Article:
So I come away from the case with mixed feelings. I don’t like selective disclosure, and have long wondered why it is that we assume that corporations themselves cannot take advantage of material nonpublic information when doing a stock buyback yet are free under Dirks, through their agents, to selectively make a gift of that same information to analysts of their choice. Were a magically responsible Congress to want to take up codification I’d hope it would abandon both fiduciary duty and personal benefit in favor of a prohibition based on wrongful possession or misuse.
That said, I do think the criminalization of insider trading (sentencing in particular) has gotten a bit out of hand, and Newman shows some apt sensitivity to the dangers of a crusade. Nor is its holding on tippee scienter all that disabling. We’ve seen from recent cases (like Whitman) that criminal convictions, sustained on appeal, are still quite possible even with a tighter knowledge of personal benefit standard. More challenging remote tippee cases probably should be left to the SEC. Notwithstanding everything defense counsel will do with what must seem like a godsend of dicta, Newman’s holding addresses little or nothing (certainly compared to Obus) about the SEC’s ability to get to the jury in civil cases.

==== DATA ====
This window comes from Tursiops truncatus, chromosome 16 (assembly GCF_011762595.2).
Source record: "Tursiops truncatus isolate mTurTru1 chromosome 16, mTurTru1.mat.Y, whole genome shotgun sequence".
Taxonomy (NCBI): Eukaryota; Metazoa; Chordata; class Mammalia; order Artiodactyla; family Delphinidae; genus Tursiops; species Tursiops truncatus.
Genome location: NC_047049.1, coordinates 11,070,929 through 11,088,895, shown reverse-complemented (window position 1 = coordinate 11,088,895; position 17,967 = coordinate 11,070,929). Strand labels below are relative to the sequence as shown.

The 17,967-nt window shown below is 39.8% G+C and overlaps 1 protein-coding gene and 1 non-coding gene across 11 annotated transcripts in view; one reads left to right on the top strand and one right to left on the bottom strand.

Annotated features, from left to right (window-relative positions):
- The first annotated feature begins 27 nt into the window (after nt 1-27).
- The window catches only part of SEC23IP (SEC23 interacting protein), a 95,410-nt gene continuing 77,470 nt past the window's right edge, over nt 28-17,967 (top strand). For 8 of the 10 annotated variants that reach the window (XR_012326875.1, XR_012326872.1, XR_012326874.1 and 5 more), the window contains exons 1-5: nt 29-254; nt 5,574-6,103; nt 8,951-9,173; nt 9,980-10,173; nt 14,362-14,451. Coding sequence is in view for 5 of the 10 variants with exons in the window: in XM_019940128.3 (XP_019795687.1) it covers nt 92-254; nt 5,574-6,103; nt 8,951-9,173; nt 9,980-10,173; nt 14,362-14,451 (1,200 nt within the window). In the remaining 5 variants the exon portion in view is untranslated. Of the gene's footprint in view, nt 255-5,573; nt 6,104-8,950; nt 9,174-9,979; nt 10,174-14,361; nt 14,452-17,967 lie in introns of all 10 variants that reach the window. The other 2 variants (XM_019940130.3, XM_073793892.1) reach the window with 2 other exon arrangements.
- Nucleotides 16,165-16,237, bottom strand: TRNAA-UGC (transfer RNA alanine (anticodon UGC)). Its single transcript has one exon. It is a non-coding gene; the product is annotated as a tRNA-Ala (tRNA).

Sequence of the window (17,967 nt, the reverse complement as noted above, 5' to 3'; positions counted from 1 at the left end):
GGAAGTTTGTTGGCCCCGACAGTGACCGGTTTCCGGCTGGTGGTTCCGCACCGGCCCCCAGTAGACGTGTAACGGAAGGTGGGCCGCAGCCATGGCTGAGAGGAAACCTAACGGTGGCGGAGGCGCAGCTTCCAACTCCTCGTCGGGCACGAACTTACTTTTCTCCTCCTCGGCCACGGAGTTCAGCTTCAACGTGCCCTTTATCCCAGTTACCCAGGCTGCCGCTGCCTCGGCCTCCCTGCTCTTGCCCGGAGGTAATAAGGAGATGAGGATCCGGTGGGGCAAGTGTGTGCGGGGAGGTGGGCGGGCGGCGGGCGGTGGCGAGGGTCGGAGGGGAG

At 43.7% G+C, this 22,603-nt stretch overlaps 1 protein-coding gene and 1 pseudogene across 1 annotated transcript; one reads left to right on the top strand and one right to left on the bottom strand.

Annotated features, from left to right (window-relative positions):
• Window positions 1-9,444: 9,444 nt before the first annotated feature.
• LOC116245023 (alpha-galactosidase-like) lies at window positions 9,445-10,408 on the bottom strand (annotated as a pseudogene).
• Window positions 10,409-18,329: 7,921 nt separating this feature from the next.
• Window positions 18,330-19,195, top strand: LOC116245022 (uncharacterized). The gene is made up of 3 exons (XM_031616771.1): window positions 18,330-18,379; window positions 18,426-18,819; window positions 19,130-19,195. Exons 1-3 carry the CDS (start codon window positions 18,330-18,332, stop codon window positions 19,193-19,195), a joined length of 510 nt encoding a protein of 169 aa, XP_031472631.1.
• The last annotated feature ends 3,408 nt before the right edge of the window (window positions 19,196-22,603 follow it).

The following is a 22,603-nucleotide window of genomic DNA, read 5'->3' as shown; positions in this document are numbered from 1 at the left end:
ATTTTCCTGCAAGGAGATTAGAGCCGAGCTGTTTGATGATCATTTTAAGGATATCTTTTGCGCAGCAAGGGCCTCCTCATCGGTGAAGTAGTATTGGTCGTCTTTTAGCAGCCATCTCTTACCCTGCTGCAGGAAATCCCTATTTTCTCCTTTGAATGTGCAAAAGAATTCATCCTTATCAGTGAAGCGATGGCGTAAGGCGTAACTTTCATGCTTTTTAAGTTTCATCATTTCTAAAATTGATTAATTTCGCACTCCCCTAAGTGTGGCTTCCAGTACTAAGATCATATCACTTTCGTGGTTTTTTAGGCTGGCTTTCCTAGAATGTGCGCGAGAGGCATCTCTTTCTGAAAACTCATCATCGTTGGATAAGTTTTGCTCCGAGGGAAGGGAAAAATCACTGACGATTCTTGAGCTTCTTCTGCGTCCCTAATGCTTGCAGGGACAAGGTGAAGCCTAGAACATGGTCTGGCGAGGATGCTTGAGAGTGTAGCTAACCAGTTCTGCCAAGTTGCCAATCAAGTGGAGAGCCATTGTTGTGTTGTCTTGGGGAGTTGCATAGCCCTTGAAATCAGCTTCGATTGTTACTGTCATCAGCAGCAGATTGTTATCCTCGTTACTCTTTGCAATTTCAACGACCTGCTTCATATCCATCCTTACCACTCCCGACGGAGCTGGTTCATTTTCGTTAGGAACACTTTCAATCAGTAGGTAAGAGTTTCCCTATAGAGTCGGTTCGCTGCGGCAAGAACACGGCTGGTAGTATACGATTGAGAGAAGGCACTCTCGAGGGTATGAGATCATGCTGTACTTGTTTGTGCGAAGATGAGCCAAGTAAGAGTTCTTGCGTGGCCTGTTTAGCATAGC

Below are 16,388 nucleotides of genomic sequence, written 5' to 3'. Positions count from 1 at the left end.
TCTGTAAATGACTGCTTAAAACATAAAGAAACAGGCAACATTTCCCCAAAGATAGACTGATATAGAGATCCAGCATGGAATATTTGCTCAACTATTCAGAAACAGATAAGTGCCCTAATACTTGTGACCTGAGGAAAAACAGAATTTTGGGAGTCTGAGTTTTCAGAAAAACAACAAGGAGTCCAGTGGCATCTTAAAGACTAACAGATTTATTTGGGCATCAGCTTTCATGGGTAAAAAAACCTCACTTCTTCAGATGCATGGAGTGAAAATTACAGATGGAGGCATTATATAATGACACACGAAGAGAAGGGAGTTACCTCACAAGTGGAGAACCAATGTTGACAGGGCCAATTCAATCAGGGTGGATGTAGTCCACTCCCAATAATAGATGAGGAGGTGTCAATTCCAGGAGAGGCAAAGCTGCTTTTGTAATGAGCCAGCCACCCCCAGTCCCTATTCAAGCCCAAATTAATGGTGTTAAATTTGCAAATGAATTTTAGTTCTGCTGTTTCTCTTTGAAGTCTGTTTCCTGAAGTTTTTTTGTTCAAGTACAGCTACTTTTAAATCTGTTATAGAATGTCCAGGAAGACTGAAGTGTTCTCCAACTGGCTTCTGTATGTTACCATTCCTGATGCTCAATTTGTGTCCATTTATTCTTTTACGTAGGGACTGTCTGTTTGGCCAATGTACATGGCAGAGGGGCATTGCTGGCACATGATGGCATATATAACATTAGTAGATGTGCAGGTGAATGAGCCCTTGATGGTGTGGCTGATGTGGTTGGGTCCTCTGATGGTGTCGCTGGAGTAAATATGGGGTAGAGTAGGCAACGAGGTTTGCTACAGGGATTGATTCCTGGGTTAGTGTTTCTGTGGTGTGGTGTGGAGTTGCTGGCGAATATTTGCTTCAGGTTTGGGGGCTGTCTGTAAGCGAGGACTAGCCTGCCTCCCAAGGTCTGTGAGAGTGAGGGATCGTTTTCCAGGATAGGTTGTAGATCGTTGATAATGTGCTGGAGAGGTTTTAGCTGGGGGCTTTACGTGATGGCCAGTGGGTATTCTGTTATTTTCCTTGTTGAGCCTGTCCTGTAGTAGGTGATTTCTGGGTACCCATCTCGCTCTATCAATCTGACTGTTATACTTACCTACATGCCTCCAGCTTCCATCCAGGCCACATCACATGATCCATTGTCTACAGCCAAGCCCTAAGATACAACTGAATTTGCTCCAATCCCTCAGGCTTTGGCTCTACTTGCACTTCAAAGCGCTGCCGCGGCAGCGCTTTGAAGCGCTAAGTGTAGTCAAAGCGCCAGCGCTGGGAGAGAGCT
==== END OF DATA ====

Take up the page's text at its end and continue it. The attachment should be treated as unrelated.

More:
So all in all, even though we could surely do better with sound legislative codification, I expect that the courts in the Second Circuit will—as they have long done—cobble together an insider trading prohibition fit for attacking Wall Street’s abuses, even if the journey sometimes looks like a judicial random walk with unexpectedly sharp turns. The best bet is usually reversion to mean, not sea change.
 A.C. Pritchard, Justice Lewis F. Powell, Jr., and the Counterrevolution in the Federal Securities Laws, 52 Duke L.J. 841, 937-42 (2003).
The preceding post comes to us from Donald C. Langevoort, the Thomas Aquinas Reynolds Professor of Law at Georgetown Law.